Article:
Did you know that November is World Quality Month? The American Society for Quality is once again heading up this year’s festivities. Throughout the month of November, ASQ will be promoting the use of quality tools in businesses, communities, and institutions all over the world. You can check it out at http://asq.org/world-quality-month/. Here at Minitab, we’re also pretty excited about World... Continue Reading
I generally consider myself old-fashioned. I’m not particularly different on Halloween, where I dress up, pass out candy, sit down in front of the television to watch "It’s the Great Pumpkin, Charlie Brown" on ABC, and read Minitab blog posts from Halloweens past. But some younger folks have told me that I’m missing out, so I’m trying to broaden my horizons to include YouTube. I want to use data... Continue Reading
Since it's the Halloween season, I want to share how a classic horror film helped me get a handle on an extremely useful statistical distribution.  The film is based on John W. Campbell's classic novella "Who Goes There?", but I first became  familiar with it from John Carpenter's 1982 film The Thing.   In the film, researchers in the Antarctic encounter a predatory alien with a truly frightening... Continue Reading
As Halloween approaches, you are probably taking the necessary steps to protect yourself from the various ghosts, goblins, and witches that are prowling around. Monsters of all sorts are out to get you, unless they’re sufficiently bribed with candy offerings! I’m here to warn you about a ghoul that all statisticians and data scientists need to be aware of: phantom degrees of freedom. These phantoms... Continue Reading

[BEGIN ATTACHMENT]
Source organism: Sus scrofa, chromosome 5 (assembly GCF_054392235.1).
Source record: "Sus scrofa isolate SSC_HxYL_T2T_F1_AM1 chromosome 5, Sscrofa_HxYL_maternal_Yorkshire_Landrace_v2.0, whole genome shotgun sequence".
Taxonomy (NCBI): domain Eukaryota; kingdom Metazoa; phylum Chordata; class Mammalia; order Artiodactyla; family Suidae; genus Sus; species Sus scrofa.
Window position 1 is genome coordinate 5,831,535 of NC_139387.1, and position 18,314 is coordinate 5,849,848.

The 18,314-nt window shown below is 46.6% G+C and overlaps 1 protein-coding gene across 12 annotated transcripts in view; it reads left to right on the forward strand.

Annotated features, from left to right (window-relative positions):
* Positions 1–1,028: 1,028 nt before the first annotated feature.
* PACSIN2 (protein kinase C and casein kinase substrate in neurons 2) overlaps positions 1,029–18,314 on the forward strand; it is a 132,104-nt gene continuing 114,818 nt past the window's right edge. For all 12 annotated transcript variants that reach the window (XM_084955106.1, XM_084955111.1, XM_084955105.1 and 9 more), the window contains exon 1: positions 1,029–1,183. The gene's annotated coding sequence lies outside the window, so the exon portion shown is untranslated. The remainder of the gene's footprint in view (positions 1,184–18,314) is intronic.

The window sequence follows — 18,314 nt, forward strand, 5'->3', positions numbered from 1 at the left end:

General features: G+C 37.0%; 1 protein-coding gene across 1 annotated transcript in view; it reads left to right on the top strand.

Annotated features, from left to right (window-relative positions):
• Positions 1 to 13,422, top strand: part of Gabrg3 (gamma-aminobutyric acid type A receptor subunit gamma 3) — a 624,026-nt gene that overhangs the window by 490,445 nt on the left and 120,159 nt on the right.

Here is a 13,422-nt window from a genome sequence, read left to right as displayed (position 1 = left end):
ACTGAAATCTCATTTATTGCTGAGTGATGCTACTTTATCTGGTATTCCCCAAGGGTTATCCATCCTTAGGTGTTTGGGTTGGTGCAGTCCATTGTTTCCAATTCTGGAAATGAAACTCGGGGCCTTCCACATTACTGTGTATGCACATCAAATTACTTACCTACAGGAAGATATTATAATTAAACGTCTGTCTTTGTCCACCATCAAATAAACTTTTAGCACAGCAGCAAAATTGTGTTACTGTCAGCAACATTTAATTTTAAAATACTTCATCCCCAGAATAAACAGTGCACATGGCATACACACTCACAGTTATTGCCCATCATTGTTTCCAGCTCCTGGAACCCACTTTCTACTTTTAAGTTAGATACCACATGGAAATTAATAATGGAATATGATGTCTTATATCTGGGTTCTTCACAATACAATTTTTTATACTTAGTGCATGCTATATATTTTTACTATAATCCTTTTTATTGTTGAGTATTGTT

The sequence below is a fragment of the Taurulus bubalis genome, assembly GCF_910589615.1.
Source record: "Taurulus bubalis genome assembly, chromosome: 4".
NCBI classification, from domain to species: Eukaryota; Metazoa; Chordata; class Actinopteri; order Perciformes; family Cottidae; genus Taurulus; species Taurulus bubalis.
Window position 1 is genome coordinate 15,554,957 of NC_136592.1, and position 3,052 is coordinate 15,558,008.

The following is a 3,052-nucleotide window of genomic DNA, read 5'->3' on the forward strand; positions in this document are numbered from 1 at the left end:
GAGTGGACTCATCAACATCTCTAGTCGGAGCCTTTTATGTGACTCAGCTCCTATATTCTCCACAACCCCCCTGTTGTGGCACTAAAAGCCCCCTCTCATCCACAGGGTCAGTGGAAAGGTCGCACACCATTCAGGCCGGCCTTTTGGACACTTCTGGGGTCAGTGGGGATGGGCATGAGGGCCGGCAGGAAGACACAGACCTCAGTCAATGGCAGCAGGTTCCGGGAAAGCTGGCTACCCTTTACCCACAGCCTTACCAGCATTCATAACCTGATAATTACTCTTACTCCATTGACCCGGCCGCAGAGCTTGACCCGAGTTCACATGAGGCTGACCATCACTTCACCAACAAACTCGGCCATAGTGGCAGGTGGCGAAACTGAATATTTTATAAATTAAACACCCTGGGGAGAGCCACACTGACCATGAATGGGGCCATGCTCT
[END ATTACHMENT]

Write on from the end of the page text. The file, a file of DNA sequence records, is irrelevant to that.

Nebraska lost another close game, teams continue to incorrectly punt to Ohio State on 4th and short, and Northwestern keeps making terrible 4th down decisions. Another regular week for the Big Ten 4th down calculator. In case you haven't read the earlier entries in this series, I've used Minitab Statistical Software to create a model to determine the correct 4th down decision in Big Ten Conference... Continue Reading
In Part 5 of our series, we began the analysis of the experiment data by reviewing analysis of covariance and blocking variables, two key concepts in the design and interpretation of your results. The 250-yard marker at the Tussey Mountain Driving Range, one of the locations where we conducted our golf experiment. Some of the golfers drove their balls well beyond this 250-yard maker during a few of... Continue Reading
By Matthew Barsalou, guest blogger Teaching process performance and capability studies is easier when actual process data is available for the student or trainee to practice with. As I have previously discussed at the Minitab Blog, a catapult can be used to generate data for a capability study. My last blog on using a catapult for this purspose was several years ago, so I would like to revisit... Continue Reading
People who are ill frequently need medication. But if they miss a dose, or receive the wrong medication—or even get the wrong dose of the right medication—the results can be disastrous.  So medical professionals have a lot at stake in making sure patients get the right medicine, in the right amount, at the right time. But hospitals and other medical facilities are complex systems, and mistakes do... Continue Reading
This week is National Healthcare Quality Week, started by the National Association for Healthcare Quality to increase awareness of healthcare quality programs and to highlight the work of healthcare quality professionals and their influence on improved patient care outcomes. In honor of the celebration, I wanted to point you to a few case studies featuring Minitab customers in the healthcare field... Continue Reading
In Part 3 of our series, we decided to test our 4 experimental factors, Club Face Tilt, Ball Characteristics, Club Shaft Flexibility, and Tee Height in a full factorial design because of the many advantages of that data collection plan. In Part 4 we concluded that each golfer should replicate their half fraction of the full factorial 5 times in order to have a high enough power to detect... Continue Reading